01 April 2016
Using Swagger with embedded Jetty and without magic
There is a curious ailment that appears to afflict great swathes of Java developers: the wiring of an application must never use simple Java! Only reflection-heavy, automagic, confusing configuration is allowed!
Take Jersey as an example, where the vast majority of tutorials showing how to expose your REST service in a Jetty server assumes it is okay to register your class with the framework, and then have the framework instantiate it:
This means you can’t pass dependencies into the constructor. So what should you do? Get dependencies from some global, static, service provider.
It’s sad that this anti-pattern of forcing instantiation of classes, and configuration, is so prevalent among
some of the biggest Java frameworks. It seems the
new keyword is thought to be evil for some reason, and must be
avoided at all costs. Furthermore, classpath-scanning seems to be the holy grail of these
frameworks so that you don’t have to configure anything. This also helps make it extremely difficult to understand
what is happening in what order.
It is possible to avoid all this nonsense by instantiating objects yourself and passing them to a resource config object:
Ahh, that’s better.
Now to the point of this article: getting these manually instantiated REST services registered with Swagger.
I have come to love-hate Swagger. The documentation generated is great to use, and I don’t mind the copious amounts of annotation documentation added to the REST services, as the documentation lives with the code in source control and there is no better way to specify it that I can think of. But I what I really dislike is how hard it is to use if you use things like constructor-based dependency injection and want to have control over how it integrates with your embedded web server.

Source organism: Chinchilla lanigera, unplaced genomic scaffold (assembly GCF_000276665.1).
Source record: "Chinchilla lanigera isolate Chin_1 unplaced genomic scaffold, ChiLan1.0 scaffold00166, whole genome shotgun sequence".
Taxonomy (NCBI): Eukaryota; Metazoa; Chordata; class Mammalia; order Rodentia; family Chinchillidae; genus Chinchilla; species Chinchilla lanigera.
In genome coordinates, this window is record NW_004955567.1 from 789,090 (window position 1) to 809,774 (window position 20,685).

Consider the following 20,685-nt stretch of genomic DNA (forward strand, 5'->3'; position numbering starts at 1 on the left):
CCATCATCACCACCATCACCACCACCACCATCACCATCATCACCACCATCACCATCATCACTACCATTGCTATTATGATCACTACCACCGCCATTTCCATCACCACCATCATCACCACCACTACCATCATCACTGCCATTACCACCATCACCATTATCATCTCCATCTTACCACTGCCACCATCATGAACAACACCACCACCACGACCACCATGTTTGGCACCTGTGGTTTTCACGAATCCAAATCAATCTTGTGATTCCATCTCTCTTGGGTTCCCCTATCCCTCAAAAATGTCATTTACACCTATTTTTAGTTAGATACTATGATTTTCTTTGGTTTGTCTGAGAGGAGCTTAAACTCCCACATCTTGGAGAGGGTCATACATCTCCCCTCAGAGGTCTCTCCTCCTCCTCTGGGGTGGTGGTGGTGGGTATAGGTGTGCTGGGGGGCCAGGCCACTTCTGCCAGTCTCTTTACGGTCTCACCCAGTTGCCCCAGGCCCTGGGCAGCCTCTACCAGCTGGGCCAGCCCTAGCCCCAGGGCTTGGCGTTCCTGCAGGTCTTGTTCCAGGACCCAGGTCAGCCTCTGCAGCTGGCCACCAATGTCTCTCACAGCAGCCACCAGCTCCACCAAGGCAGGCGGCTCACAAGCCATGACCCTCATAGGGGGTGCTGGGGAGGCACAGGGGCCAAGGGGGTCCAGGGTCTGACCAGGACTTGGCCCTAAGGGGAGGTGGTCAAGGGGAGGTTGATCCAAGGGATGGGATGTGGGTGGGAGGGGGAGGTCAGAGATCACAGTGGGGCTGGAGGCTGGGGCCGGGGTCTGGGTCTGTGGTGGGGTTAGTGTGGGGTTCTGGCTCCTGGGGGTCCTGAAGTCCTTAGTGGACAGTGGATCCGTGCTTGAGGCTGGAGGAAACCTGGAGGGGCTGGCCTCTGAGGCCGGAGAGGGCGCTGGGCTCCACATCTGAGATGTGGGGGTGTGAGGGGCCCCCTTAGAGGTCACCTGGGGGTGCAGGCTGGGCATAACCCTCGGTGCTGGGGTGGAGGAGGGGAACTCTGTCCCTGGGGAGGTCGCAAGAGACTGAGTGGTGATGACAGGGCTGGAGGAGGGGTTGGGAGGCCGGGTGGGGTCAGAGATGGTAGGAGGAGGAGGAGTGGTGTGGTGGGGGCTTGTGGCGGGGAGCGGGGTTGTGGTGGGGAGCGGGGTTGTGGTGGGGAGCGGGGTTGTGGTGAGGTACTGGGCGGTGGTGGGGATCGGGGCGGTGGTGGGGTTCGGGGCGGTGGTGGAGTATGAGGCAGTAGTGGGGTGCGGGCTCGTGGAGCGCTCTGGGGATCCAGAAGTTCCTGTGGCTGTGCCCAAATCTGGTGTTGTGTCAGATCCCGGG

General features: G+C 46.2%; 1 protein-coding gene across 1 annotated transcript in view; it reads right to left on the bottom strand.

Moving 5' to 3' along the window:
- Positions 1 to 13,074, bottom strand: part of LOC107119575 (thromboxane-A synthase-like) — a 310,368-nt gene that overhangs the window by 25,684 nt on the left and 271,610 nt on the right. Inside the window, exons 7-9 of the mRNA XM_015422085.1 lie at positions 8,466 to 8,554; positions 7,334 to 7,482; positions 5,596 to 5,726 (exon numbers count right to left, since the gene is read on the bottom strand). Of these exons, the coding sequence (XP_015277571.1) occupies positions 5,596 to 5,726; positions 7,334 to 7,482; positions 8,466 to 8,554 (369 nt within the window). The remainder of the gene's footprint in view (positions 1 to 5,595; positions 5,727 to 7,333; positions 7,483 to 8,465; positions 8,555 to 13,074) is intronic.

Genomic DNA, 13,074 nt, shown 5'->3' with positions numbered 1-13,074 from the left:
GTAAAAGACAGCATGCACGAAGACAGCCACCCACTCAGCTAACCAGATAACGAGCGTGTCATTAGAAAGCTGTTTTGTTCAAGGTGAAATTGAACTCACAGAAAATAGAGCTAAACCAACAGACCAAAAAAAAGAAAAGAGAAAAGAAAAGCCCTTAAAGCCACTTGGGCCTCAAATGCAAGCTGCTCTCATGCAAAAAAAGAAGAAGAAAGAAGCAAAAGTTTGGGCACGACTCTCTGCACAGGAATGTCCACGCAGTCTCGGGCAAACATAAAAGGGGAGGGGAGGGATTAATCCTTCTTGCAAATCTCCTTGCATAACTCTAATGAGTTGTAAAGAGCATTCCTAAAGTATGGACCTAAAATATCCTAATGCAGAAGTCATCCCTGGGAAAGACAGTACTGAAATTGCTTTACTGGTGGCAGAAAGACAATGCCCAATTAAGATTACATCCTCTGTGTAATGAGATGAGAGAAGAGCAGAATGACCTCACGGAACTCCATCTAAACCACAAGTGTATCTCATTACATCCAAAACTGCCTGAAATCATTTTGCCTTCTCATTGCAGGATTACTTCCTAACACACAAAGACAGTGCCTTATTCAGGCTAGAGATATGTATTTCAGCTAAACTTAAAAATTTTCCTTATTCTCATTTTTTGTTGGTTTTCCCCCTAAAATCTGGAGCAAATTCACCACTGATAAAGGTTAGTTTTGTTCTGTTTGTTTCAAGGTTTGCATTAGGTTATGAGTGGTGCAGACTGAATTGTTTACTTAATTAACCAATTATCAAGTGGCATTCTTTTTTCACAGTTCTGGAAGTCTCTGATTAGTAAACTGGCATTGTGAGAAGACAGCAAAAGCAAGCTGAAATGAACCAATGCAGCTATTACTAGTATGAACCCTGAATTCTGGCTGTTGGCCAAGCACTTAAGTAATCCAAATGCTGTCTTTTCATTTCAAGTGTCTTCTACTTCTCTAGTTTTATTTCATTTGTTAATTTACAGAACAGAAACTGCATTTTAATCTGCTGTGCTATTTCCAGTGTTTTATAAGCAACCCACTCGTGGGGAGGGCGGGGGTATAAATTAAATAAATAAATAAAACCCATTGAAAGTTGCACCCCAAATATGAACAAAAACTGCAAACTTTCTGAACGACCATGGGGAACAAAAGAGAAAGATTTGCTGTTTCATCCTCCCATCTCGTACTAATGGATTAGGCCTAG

To it’s credit, the docs do show how you can register a package that has your REST resources in it without relying on XML:
Isn’t that just incredibly scary? You create an instance of an object, call some setters, and then let the object
be collected by the garbage collector. Furthermore, the order of the setters matters:
setScan must be called
last because that “setter” is what causes the config to be applied.
I could not abide such an approach
Configuring Swagger explicitly
Here’s what I came up with:
What this does is register only the classes of the REST resources that you have already explicitly registered with the ResourceConfig. There is no classpath scanning, no global variables, and no guessing about what is being registered and what is not.
Sometimes, having more code that is easy to follow is preferable to having no code that requires deep understanding of multiple frameworks to follow what is happening.
Speaking of having lots of code, here are the swagger dependencies:
In this case,
1.5.8 and with the above the REST schema should be available
as JSON at
To actually have the fancy, usable documentation hosted in your web server, you first need to get the swagger-ui HTML into your project. One option is to use the HTML provided by webjars:
Then you can construct a context handler which you can add to your handlers list:
That will expose the docs at
/docs - pass the JSON URL to that to load your REST info:
The code can be seen in context in the App Runner project.